When an object does not exist or we do not have the permission to read it, load will return null. To manually refresh an object, we can call myTodo.load({refresh: true}) which updates our local copy with the newest version from the server.

If we do not know the ids, we use queries to specify which objects we are looking for. The following query for instance gets us all the Todos in a specific list that are not marked as done:

DB.Todo.find()
    .equal("listId", "myList")
    .notEqual("done", true)
    .resultList().then(myCallback); //Returns a list of matching objects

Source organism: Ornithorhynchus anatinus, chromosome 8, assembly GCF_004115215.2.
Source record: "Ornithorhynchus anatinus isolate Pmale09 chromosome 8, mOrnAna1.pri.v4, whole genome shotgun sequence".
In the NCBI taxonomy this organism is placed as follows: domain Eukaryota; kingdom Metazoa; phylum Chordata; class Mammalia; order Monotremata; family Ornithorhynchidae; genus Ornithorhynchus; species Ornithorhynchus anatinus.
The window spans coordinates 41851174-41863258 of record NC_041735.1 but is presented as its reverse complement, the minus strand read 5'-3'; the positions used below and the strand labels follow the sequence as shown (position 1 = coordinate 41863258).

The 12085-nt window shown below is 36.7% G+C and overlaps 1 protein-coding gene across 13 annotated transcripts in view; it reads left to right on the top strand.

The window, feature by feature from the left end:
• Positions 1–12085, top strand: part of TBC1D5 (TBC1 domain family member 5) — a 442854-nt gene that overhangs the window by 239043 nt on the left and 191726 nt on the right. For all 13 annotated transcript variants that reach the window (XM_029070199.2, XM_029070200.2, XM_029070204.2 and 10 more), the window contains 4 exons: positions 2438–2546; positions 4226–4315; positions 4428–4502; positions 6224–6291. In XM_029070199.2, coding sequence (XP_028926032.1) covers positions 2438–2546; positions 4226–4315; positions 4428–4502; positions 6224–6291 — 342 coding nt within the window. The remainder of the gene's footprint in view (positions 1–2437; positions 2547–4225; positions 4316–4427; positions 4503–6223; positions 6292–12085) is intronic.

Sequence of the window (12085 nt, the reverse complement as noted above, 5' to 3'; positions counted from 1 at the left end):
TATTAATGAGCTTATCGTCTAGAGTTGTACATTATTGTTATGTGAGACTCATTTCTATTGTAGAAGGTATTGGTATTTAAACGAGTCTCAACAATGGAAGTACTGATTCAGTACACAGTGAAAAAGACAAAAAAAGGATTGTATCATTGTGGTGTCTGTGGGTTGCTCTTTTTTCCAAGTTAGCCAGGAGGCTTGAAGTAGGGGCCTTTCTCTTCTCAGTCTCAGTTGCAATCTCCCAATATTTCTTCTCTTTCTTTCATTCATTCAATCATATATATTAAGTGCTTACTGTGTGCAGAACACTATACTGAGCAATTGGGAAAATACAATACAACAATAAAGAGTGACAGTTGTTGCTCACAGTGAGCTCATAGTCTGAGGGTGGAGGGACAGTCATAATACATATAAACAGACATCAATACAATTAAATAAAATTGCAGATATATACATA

resultList returns all matching objects, whereas singleResult only returns the first match.

Baqend supports many query operators, which allow very sophisticated lookups, including ordering, geospatial queries, text search and boolean combinations of query predicates.

Updates and inserts are performed via save ("upsert") or explicitly via update and insert.

If at the time of the update the local copy was outdated, the operation will result in an error. Baqend automatically versions all objects to detect concurrent changes and stale data. In the error callback of save we can refresh the object with myTodo.load() and retry the update or decide to overwrite the newer version at the server with our older version using the force parameter.

myTodo.save({
  force : true //Overwrite even if our copy is outdated
});